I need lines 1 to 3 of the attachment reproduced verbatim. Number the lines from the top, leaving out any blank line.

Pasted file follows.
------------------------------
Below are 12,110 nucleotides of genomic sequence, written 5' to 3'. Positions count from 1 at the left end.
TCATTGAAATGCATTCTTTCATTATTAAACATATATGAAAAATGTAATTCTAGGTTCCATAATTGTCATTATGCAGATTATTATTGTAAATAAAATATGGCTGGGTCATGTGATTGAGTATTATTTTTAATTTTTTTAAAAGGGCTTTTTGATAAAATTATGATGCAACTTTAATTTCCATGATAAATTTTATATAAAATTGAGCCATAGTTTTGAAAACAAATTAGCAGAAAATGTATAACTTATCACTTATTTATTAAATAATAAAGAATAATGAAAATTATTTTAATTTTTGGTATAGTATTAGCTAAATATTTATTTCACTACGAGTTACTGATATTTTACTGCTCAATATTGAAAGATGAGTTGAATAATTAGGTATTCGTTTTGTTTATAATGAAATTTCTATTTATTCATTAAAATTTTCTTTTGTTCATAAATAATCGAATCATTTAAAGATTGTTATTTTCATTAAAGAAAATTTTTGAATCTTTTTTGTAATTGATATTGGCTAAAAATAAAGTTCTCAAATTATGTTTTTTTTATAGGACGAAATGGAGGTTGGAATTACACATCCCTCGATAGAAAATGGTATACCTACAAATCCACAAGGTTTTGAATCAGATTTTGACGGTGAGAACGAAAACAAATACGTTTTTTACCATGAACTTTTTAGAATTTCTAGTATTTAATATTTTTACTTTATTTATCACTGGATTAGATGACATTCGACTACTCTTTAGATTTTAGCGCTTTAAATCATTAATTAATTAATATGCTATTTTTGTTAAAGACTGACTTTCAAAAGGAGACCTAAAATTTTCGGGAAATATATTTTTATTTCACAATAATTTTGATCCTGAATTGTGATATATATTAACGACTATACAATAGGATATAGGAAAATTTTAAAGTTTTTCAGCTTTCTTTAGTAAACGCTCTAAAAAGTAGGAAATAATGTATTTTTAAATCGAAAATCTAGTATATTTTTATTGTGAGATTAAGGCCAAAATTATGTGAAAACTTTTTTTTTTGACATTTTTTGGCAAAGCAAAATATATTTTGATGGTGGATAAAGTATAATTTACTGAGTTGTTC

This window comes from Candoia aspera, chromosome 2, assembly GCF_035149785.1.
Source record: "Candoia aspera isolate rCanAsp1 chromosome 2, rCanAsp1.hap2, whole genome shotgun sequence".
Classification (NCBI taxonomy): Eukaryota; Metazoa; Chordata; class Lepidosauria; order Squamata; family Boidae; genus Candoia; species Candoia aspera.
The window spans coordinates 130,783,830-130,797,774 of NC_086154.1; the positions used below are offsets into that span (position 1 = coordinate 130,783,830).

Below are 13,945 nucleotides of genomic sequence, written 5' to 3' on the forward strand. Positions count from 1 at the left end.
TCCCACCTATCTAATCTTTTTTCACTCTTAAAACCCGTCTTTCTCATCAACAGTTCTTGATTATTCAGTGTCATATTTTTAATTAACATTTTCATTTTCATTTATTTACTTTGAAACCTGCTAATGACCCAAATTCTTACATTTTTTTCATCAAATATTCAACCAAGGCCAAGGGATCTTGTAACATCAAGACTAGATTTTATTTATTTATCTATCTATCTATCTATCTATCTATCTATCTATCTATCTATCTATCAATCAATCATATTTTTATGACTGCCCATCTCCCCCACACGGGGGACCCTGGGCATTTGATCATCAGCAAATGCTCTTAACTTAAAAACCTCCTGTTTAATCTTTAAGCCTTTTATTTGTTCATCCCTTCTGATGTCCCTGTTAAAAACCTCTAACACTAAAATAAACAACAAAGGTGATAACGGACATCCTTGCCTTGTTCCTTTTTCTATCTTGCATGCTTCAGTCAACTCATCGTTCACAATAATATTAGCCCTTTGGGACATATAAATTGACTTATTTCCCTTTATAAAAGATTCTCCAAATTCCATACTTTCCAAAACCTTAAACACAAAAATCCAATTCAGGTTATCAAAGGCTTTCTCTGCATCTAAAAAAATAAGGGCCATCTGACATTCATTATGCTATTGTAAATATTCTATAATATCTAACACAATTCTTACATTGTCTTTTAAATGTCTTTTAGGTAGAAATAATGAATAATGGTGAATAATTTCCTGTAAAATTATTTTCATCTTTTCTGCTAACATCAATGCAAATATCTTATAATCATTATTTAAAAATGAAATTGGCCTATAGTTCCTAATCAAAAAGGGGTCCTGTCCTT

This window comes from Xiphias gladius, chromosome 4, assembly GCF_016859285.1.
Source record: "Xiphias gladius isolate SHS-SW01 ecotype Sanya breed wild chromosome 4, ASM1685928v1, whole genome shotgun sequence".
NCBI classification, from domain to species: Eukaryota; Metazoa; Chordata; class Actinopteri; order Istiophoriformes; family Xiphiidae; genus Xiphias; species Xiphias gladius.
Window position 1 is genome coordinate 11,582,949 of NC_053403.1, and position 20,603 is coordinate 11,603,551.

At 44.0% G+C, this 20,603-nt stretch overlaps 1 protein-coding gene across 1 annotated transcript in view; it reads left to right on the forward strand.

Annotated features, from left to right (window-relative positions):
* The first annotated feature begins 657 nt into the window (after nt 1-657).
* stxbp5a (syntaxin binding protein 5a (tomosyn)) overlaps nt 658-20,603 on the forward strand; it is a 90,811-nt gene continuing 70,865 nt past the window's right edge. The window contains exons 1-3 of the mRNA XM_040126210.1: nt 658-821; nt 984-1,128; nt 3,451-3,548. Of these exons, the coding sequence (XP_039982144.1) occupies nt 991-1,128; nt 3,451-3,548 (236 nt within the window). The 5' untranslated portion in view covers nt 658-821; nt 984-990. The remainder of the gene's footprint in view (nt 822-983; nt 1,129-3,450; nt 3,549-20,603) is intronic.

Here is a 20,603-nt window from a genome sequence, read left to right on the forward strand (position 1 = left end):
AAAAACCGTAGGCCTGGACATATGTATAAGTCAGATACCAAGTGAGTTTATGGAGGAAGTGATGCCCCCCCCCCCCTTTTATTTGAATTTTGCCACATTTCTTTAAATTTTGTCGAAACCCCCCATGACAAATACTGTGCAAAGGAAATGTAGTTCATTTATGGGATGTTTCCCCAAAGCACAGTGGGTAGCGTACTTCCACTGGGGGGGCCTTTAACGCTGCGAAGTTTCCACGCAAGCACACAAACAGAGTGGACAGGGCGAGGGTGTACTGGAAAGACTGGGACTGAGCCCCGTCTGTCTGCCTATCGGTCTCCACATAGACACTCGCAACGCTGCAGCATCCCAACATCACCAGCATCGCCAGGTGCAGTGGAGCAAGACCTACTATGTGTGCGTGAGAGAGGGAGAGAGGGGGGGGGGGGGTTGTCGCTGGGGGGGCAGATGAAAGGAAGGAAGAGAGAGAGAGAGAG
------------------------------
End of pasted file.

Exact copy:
Below are 12,110 nucleotides of genomic sequence, written 5' to 3'. Positions count from 1 at the left end.
TCATTGAAATGCATTCTTTCATTATTAAACATATATGAAAAATGTAATTCTAGGTTCCATAATTGTCATTATGCAGATTATTATTGTAAATAAAATATGGCTGGGTCATGTGATTGAGTATTATTTTTAATTTTTTTAAAAGGGCTTTTTGATAAAATTATGATGCAACTTTAATTTCCATGATAAATTTTATATAAAATTGAGCCATAGTTTTGAAAACAAATTAGCAGAAAATGTATAACTTATCACTTATTTATTAAATAATAAAGAATAATGAAAATTATTTTAATTTTTGGTATAGTATTAGCTAAATATTTATTTCACTACGAGTTACTGATATTTTACTGCTCAATATTGAAAGATGAGTTGAATAATTAGGTATTCGTTTTGTTTATAATGAAATTTCTATTTATTCATTAAAATTTTCTTTTGTTCATAAATAATCGAATCATTTAAAGATTGTTATTTTCATTAAAGAAAATTTTTGAATCTTTTTTGTAATTGATATTGGCTAAAAATAAAGTTCTCAAATTATGTTTTTTTTATAGGACGAAATGGAGGTTGGAATTACACATCCCTCGATAGAAAATGGTATACCTACAAATCCACAAGGTTTTGAATCAGATTTTGACGGTGAGAACGAAAACAAATACGTTTTTTACCATGAACTTTTTAGAATTTCTAGTATTTAATATTTTTACTTTATTTATCACTGGATTAGATGACATTCGACTACTCTTTAGATTTTAGCGCTTTAAATCATTAATTAATTAATATGCTATTTTTGTTAAAGACTGACTTTCAAAAGGAGACCTAAAATTTTCGGGAAATATATTTTTATTTCACAATAATTTTGATCCTGAATTGTGATATATATTAACGACTATACAATAGGATATAGGAAAATTTTAAAGTTTTTCAGCTTTCTTTAGTAAACGCTCTAAAAAGTAGGAAATAATGTATTTTTAAATCGAAAATCTAGTATATTTTTATTGTGAGATTAAGGCCAAAATTATGTGAAAACTTTTTTTTTTGACATTTTTTGGCAAAGCAAAATATATTTTGATGGTGGATAAAGTATAATTTACTGAGTTGTTC

This window comes from Candoia aspera, chromosome 2, assembly GCF_035149785.1.